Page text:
Why You Might Order Differently From a Heavier Waiter

January 15th 2016

Laura Donovan

Among the temptations you encounter in a restaurant, here's one that may not have occurred to you: The heavier your waiter, the more likely you are to order more food, according to a study conducted by Cornell University's Food and Brand Lab.

Looking at nearly 500 customer-waiter exchanges in 60 casual restaurants such as Applebee's and T.G.I. Friday's, researchers found that customers who ordered their dinner from heavier servers were four times more likely to order dessert and ordered nearly 20 percent more alcohol.

The thinner YOU are, the more influence a heavy waiter seems to have on you, according to the study's comparison of the Body Mass Index of customers and waiters.

“No one goes to a restaurant to start a diet,” Tim Doering, the study lead, said in a release. “As a result, we are tremendously susceptible to cues that give us a license to order and eat what we want. A fun, happy, heavy waiter might lead a diner to say, ‘What the heck,’ and to cut loose a little.”

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Cornell study on waiters

Doering chalked the results up to "liberation," he told The Wall Street Journal. This means that people with heavier waiters might feel better about ordering fatty foods themselves.

The researchers wrote that the findings provide valuable evidence in recent lawsuits against weight discrimination in the hiring of servers. They also suggest that consumers decide beforehand what they will and will not order at a restaurant — such as a salad appetizer, no dessert, and one drink — rather than decide when the waiter arrives.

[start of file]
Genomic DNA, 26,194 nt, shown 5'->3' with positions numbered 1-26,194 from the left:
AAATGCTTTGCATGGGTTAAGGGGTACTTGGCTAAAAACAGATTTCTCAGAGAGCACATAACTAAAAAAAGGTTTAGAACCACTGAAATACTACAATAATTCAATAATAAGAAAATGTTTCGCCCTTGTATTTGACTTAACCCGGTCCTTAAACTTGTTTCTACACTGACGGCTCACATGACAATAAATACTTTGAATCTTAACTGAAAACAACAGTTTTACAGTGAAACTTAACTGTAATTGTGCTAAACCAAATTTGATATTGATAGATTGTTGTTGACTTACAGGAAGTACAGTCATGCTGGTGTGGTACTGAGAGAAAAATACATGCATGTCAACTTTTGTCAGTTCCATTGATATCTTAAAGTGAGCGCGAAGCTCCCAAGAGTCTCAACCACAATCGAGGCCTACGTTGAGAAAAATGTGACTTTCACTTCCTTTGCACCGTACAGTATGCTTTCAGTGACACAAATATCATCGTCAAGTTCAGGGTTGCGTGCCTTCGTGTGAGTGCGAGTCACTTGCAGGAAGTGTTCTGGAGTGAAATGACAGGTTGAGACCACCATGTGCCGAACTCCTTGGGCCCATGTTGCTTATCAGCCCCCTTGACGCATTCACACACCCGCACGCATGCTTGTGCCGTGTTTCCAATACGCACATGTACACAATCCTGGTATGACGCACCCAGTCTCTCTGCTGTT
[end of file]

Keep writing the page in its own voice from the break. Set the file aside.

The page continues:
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Hiring heavier staffers could be good for a restaurant's business. Charlie Sorrel wrote in Fast Company that he hopes this study gets more visibility so that worker discrimination becomes less of a problem in our country. "Instead of shunning overweight hires, restaurants may embrace or even encourage them," he wrote.

Last year, a Vanderbilt University study found that obese women earn less than their non-obese counterparts in jobs that emphasize personal interaction (i.e., working as a restaurant server). Jobs with ample personal interaction tend to be higher paying. But when obese women work these jobs, they earn less than women who are not obese. This counteracts the wage premium that comes with jobs emphasizing personal interaction.

"Together, these results suggest that taste-based discrimination may be driving occupational sorting among obese women and, as a result, is at least one source of the wage penalty experienced by obese women," the study said.

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